film character generation ironThe revamped system has tended to place more popular movies in a more favourable position. And so, in the past ten years, we have seen films like Bowling for Columbine (2002), March of the Penguins (2005), An Inconvenient Truth (2006), Man on Wire (2008), Searching for Sugar Man (2012), and this year’s 20 Feet from Stardom take the prize. I do not for one minute mean to suggest that any of these films were not worthy of recognition, nor do I want to re-fight old battles when my opinions may have differed with those of the Academy voters. 20 Feet from Stardom is an extremely well-made and entertaining movie. Darlene Love, Merry Clayton, Claudia Lennear, among others, are all wonderful characters. But there is no way I will remember them the way I will remember Anwar Congo and Magdy Ashour. I was not nearly as emotionally involved in their stories as I was in those of Congo and Ashour. I strongly suspect I will not remember 20 Feet from Stardom over time as vividly as I will remember The Act of Killing or The Square, much in the same way that 24 years later I can remember Oscar also-ran Doing Time: Life Inside the Big House far more than I can recall the 1991 winner In the Shadow of the Stars – essentially 20 Feet from Stardom set in the world of opera.

This isn’t really about the Oscars. After all, there are many people who couldn’t care less about what movie wins an award. I think the Oscars merely reflect this paradox. As more and more documentaries make it to the screen, it becomes harder for any one documentary to stand out. And as producers begin to see some documentaries as money-makers, they naturally ask why all documentaries can’t be money-makers. Thus, the big-name movies, movies with Al Gore or adorable penguins, or Bruce Springsteen and Mick Jagger, seem to more easily dominate the field, sucking up all the oxygen that the plethora of smaller films are fighting for. And that’s unfortunate. Because as much as I enjoy Bruce and Mick, I think all of us, not just documentary fans, could benefit from seeing Magdy Ashour and Anwar Congo.

 

Jonathan Eig has taught Screenwriting and Film History at Montgomery College (MD) for the past ten years. In that capacity, he has hosted the popular Montgomery College Film Series at the American Film Institute in Silver Spring, MD. He has been a regular contributor on Huffington Post and his writing about film can be found at http://www.huffingtonpost.com/jon-eig/.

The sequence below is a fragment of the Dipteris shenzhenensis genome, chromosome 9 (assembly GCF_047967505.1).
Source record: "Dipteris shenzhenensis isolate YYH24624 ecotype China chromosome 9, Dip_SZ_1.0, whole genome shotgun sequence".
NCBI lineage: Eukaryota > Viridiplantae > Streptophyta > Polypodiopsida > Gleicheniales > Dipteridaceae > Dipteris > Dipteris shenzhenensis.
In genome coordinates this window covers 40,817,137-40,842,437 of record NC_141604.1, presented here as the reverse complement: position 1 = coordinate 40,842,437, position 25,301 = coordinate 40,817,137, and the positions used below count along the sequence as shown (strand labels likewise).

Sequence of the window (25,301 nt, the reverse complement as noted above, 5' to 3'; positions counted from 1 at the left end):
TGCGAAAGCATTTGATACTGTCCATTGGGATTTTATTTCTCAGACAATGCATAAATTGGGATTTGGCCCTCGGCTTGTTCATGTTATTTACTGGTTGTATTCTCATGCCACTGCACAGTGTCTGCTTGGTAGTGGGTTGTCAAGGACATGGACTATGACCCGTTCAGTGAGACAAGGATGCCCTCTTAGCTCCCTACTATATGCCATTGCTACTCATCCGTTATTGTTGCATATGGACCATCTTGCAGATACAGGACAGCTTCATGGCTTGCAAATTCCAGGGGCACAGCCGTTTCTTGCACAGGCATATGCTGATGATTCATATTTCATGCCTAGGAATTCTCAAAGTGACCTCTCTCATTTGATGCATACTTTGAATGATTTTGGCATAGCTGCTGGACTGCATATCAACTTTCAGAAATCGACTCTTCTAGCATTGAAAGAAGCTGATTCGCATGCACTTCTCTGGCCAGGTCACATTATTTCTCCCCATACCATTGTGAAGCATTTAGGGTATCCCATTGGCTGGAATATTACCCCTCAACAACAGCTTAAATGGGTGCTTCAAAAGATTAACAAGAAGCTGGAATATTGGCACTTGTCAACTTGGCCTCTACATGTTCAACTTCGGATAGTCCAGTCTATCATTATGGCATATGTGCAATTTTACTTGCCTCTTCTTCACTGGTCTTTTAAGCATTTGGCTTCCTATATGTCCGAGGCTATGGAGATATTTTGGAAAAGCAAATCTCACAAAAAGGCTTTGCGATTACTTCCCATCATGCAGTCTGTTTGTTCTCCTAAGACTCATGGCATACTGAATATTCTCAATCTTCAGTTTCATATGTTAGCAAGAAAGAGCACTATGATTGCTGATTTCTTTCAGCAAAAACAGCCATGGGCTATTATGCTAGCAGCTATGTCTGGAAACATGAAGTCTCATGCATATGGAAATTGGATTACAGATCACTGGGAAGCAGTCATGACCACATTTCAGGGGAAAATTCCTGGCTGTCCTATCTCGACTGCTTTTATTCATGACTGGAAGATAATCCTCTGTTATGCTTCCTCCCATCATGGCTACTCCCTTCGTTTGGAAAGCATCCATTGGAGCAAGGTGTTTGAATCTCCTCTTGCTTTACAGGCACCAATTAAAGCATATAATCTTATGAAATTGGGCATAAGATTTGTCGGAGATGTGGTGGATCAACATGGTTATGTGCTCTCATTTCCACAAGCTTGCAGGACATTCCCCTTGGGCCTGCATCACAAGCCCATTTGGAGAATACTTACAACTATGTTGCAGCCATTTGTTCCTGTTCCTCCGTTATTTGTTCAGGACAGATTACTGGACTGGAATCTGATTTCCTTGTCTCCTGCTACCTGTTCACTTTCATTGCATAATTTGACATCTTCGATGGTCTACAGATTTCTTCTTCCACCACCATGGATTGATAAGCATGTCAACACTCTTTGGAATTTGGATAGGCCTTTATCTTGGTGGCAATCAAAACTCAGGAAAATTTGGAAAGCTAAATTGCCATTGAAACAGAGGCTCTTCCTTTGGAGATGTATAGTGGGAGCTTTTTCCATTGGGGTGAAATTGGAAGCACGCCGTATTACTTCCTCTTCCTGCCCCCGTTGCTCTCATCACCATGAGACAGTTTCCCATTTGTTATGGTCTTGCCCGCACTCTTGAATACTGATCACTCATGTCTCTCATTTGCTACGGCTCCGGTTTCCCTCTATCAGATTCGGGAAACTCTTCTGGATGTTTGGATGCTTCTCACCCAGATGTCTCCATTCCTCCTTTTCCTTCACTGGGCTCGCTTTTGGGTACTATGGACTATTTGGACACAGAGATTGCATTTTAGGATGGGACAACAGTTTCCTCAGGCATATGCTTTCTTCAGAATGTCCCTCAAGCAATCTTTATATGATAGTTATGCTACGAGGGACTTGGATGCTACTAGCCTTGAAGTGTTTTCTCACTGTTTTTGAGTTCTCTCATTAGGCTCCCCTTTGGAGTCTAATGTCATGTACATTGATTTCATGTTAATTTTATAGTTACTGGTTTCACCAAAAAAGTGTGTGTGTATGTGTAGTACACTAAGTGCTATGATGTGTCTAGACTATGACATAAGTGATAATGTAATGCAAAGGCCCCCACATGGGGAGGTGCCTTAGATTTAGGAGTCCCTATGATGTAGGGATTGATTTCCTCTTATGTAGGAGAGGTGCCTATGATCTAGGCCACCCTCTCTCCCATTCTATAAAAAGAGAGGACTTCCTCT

12 thoughts on “Documenting the human being: Film characters in 2013

  1. Yesterday, while my wife was brushing upon her shakespeare, I asked her what she thought was an important thing modern writers could learn from the great dramatist. “How to write characters!” she answered. I agreed with her, and then I read your article, which confirmed our position. Of all the characters in film 2013, the only ones you mention as having memorable characters are documentaries, and the characters are real people, not characters at all. It is a sad state of affairs when none of the working screenwriters can come up with anything but variations of generic types. There are no Hamlets,Iagos,King Lears, or Romeos in today’s movies. Just the Gay Best Friend, the good-hearted prostitute, the wrongly accused, the sociopath who is actually a nice guy underneath it all, and the dull businessman whose youth is restored by a free-spirited girl. Wait, there are more, but they are just as tired as those already mentioned. That aside, thank you for another fine piece of thoughtful writing from Jonathan Eig.

    • Thanks Bill. I wouldn’t necessarily look to Shakespeare (or Ibsen or Williams, for that matter) for character comparisons to film. Film is a different medium, more dependent on externalized action than dialogue. Live theater is the opposite. For me, even above average film versions of Shakespeare don’t have the same character resonance as strong stage versions (though they do offer other pleasures.) I agree there is paucity of epic character in current American film; characters who aim for the stars and wrestle with elemental issues on a grand scale. They do exist, in the films of P.T. Anderson, for instance, and they often seem to be played by Daniel Day-Lewis. The way in which a Daniel Plainview or a Bill Cutting stands out may well be testament to that paucity. But for me, there are many films that offer lower case characters of interesting complexity, characters who struggle with everyday issues in a nuanced, emotionally involving manner. Olivia Wilde’s young single woman in the low-boil Drinking Buddies comes to mind. Not nearly as big and bold and indelible as the real life Anwar Congo, but a fine portrait nonetheless..